When it is designed to be seen on a mobile device, sometimes that strips out the personality.

    This means that when it should be resonating with that ‘future best customer’ visitor, it isn’t.

    So be careful to maintain the look and feel of the website if you go ‘mobile’.

    Good point. I think this is the toughest part of responsive design.

    But, depending on your target market, (most of mine mainly use mobiles and tablets) do you risk them not even staying for 3 seconds, because they can’t access your information. “Sequential browsing” stats from Google and others suggest people are using more than one device, with a smart phone leading the charge.

    If their first contact is by mobile and the experience is crap, they don’t usually try again, even on a larger screen.

    Maybe I’m not typical, but this is the only site I visit on regular basis, that’s not responsive, and I have access to several different screens for most of my working day, and do most of my reading and research online.

    #1146740
    Jenny Spring
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    estim8, post: 168438 wrote:
    Good point. I think this is the toughest part of responsive design.

    But, depending on your target market, (most of mine mainly use mobiles and tablets) do you risk them not even staying for 3 seconds, because they can’t access your information. “Sequential browsing” stats from Google and others suggest people are using more than one device, with a smart phone leading the charge.

    If their first contact is by mobile and the experience is crap, they don’t usually try again, even on a larger screen.

    Maybe I’m not typical, but this is the only site I visit on regular basis, that’s not responsive, and I have access to several different screens for most of my working day, and do most of my reading and research online.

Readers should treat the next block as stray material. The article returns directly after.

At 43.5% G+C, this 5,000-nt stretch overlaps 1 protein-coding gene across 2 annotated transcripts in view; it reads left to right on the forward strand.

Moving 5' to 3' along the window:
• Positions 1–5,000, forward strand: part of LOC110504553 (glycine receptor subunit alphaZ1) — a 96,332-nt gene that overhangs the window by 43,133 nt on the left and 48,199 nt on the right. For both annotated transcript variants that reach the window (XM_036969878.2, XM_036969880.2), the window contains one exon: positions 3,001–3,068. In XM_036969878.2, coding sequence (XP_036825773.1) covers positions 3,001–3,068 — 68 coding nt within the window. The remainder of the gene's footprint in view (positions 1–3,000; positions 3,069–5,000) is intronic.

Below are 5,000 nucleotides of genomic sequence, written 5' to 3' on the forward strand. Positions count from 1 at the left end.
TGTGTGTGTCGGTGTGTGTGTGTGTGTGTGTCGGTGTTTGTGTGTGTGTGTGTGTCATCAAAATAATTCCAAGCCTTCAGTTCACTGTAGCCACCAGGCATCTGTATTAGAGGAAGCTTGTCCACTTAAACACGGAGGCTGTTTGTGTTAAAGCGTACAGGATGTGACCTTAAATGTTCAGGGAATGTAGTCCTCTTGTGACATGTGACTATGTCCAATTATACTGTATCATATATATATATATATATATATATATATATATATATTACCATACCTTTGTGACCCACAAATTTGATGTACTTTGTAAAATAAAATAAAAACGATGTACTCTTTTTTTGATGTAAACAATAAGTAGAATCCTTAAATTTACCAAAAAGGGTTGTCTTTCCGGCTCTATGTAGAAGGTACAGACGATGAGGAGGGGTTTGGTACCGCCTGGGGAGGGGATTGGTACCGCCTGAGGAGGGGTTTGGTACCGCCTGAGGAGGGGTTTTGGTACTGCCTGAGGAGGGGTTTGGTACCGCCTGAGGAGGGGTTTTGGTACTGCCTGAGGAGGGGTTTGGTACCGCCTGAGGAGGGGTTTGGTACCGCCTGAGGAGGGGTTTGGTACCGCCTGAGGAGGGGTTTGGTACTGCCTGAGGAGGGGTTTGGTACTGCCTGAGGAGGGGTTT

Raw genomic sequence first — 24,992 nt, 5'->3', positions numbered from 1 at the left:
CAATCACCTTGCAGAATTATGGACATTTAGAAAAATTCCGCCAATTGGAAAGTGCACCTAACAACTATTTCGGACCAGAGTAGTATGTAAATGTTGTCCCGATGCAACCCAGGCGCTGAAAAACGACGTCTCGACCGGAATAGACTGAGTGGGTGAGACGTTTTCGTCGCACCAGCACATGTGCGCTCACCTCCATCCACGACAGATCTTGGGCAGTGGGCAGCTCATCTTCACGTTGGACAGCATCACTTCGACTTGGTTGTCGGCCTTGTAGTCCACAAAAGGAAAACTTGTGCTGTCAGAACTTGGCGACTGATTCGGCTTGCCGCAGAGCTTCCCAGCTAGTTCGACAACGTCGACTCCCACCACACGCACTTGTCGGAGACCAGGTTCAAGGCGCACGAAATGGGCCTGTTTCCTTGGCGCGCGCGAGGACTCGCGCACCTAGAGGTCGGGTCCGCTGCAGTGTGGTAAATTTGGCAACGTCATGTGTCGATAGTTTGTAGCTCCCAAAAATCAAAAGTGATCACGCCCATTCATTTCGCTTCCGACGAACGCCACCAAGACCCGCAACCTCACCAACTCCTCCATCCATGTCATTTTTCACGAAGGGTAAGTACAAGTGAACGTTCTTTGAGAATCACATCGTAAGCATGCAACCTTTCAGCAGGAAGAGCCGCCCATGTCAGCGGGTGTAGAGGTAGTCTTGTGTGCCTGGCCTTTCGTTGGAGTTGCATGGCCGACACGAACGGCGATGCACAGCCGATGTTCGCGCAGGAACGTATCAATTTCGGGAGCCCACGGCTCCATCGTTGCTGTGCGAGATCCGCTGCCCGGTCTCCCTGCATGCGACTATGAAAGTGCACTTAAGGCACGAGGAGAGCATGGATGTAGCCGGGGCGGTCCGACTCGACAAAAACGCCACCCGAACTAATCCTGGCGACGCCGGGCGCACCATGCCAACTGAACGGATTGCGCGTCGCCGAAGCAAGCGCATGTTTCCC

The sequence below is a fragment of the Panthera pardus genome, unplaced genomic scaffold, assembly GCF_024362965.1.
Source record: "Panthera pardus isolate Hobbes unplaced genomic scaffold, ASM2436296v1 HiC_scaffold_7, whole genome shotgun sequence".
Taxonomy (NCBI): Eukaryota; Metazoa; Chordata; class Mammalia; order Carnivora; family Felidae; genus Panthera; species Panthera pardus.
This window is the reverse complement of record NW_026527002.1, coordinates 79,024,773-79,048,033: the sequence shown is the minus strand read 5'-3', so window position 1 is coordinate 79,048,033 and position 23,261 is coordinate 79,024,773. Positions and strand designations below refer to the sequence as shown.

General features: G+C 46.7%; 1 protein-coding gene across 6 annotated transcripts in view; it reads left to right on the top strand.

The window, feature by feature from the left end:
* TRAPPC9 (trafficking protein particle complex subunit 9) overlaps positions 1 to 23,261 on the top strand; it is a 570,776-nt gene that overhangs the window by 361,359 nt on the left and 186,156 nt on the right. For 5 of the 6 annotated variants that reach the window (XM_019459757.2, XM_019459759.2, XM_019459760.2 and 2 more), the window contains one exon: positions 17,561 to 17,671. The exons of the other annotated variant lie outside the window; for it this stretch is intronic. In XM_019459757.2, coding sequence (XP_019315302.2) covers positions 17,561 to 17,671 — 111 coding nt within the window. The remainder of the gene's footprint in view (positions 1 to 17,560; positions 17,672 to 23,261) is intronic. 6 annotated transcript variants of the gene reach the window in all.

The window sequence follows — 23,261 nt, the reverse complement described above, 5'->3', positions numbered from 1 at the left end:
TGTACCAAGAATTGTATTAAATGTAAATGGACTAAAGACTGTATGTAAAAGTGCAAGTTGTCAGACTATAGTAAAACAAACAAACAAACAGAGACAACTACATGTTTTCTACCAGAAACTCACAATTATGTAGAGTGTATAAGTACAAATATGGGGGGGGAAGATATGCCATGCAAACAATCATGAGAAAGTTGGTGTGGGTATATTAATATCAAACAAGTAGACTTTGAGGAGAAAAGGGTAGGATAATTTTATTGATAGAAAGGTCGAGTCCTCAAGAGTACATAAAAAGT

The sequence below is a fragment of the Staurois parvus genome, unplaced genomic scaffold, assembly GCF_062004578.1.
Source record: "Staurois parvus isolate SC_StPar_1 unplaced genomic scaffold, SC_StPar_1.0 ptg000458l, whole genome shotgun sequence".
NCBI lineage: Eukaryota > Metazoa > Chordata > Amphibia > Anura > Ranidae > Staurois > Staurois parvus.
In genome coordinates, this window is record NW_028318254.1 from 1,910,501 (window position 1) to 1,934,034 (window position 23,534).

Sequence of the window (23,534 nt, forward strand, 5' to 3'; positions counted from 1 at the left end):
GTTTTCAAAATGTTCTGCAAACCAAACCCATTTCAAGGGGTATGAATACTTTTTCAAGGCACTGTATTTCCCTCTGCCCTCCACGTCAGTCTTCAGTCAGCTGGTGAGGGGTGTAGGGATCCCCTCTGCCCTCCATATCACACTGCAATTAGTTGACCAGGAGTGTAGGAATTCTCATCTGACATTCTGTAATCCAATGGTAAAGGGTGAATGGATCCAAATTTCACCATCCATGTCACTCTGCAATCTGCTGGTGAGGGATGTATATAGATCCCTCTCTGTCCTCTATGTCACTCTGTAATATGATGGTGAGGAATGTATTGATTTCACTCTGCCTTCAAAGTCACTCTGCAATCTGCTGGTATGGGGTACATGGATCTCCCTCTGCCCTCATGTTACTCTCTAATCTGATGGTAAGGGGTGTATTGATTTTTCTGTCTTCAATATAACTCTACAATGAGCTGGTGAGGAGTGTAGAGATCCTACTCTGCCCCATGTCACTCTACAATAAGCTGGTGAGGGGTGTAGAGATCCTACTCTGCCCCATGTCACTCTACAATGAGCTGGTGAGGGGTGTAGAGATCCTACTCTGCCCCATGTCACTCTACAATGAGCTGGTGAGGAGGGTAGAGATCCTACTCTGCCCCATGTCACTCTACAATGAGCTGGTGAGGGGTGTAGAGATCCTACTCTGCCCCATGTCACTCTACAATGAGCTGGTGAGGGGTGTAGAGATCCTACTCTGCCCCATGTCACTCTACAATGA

Completely agree!

    So can I ask — did you download the app that allows you to view Flying Solo on your smartphone?

    #1146741
    Greg_M
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    Jenny Spring, post: 168443 wrote:
    Completely agree!

    So can I ask — did you download the app that allows you to view Flying Solo on your smartphone?

    Short answer, no.

    My phone gave me the option, but I rarely download apps, especially for viewing, never too sure about how secure my phone is, and whether I’m going to be followed up by marketing. The exception to this isTwitter, perfect on a phone. I also think they do their homework on security, not perfect, but better than most.

    I also usually only visit the forum when I’m working at a screen … means I’ve got a keyboard… hate typing on a phone.

    I do consume large amounts of news and blog articles on a phone though … sometimes commuting, or waiting and bored. If I have to scroll sideways to read something, I never come back.